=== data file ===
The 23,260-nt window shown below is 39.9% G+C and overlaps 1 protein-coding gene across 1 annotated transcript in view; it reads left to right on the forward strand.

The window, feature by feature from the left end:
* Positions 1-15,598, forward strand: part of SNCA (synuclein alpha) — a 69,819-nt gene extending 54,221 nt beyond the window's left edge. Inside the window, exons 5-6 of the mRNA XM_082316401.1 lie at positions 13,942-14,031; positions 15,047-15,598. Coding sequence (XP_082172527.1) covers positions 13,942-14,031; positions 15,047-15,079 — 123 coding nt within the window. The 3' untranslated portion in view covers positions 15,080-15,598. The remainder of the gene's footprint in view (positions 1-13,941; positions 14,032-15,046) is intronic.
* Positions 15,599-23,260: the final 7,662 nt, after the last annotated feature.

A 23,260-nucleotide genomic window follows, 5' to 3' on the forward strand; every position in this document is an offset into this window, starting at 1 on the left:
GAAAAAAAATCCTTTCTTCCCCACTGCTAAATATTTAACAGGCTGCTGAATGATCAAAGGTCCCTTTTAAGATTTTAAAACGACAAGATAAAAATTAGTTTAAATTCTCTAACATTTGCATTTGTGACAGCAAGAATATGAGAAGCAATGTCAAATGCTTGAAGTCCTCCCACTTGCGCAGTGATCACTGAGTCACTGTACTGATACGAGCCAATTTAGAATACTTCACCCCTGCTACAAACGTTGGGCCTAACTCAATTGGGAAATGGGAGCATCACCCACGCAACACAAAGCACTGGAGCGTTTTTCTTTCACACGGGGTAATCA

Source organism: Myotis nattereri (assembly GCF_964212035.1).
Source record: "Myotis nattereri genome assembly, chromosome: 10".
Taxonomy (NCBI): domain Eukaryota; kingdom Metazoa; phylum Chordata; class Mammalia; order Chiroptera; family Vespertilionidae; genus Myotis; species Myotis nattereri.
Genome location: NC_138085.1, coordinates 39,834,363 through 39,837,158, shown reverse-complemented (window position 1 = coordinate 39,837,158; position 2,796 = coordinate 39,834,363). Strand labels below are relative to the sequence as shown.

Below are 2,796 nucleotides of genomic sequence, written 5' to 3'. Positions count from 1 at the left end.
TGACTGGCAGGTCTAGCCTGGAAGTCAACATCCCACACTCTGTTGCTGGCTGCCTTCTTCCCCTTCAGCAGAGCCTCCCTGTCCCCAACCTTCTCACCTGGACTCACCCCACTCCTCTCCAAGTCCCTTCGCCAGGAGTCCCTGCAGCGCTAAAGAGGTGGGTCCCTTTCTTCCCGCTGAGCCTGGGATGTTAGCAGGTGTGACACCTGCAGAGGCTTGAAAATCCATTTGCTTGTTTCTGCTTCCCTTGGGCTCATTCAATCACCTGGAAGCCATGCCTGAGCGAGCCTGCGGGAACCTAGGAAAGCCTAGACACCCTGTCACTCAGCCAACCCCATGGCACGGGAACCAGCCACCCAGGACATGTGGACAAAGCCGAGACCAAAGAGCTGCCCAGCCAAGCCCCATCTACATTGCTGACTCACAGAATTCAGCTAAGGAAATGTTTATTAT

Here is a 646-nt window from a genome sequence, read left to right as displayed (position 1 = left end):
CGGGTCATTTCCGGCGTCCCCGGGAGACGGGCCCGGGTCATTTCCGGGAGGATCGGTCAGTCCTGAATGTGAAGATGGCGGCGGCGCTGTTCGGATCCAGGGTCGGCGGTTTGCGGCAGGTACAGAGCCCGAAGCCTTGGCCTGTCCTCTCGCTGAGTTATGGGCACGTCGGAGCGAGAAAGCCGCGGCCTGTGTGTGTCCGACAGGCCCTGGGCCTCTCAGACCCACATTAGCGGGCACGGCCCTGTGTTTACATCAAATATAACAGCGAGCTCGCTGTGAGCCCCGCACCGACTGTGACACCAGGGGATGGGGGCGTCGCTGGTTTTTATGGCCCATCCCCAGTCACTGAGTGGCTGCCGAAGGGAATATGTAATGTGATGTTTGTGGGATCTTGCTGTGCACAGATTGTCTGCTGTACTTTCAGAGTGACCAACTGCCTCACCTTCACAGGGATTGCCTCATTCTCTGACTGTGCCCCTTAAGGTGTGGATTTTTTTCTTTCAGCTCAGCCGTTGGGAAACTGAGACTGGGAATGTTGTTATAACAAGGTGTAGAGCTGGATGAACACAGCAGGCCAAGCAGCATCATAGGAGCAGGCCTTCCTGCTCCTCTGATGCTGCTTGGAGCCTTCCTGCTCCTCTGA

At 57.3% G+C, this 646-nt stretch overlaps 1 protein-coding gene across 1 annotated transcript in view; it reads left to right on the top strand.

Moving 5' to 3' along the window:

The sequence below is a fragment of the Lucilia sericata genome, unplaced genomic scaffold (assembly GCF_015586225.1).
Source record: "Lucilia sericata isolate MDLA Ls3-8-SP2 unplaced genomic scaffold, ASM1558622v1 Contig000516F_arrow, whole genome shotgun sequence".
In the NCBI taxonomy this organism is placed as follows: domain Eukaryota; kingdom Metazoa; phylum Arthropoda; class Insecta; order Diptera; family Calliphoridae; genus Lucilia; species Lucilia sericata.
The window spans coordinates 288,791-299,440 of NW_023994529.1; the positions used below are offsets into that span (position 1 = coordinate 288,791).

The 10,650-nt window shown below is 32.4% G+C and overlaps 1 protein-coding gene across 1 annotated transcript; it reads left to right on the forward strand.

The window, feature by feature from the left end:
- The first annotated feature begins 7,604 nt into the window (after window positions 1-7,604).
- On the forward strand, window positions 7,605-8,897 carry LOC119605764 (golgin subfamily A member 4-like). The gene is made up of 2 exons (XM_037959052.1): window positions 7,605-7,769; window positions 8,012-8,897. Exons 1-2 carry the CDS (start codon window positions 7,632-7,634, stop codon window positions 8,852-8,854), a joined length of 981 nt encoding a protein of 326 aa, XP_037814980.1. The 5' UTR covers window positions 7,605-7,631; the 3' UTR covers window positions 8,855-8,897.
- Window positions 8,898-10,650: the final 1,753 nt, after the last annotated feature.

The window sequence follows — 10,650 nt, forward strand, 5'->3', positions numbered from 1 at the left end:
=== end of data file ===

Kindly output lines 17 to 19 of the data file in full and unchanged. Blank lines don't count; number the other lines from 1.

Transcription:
The sequence below is a fragment of the Lucilia sericata genome, unplaced genomic scaffold (assembly GCF_015586225.1).
Source record: "Lucilia sericata isolate MDLA Ls3-8-SP2 unplaced genomic scaffold, ASM1558622v1 Contig000516F_arrow, whole genome shotgun sequence".
In the NCBI taxonomy this organism is placed as follows: domain Eukaryota; kingdom Metazoa; phylum Arthropoda; class Insecta; order Diptera; family Calliphoridae; genus Lucilia; species Lucilia sericata.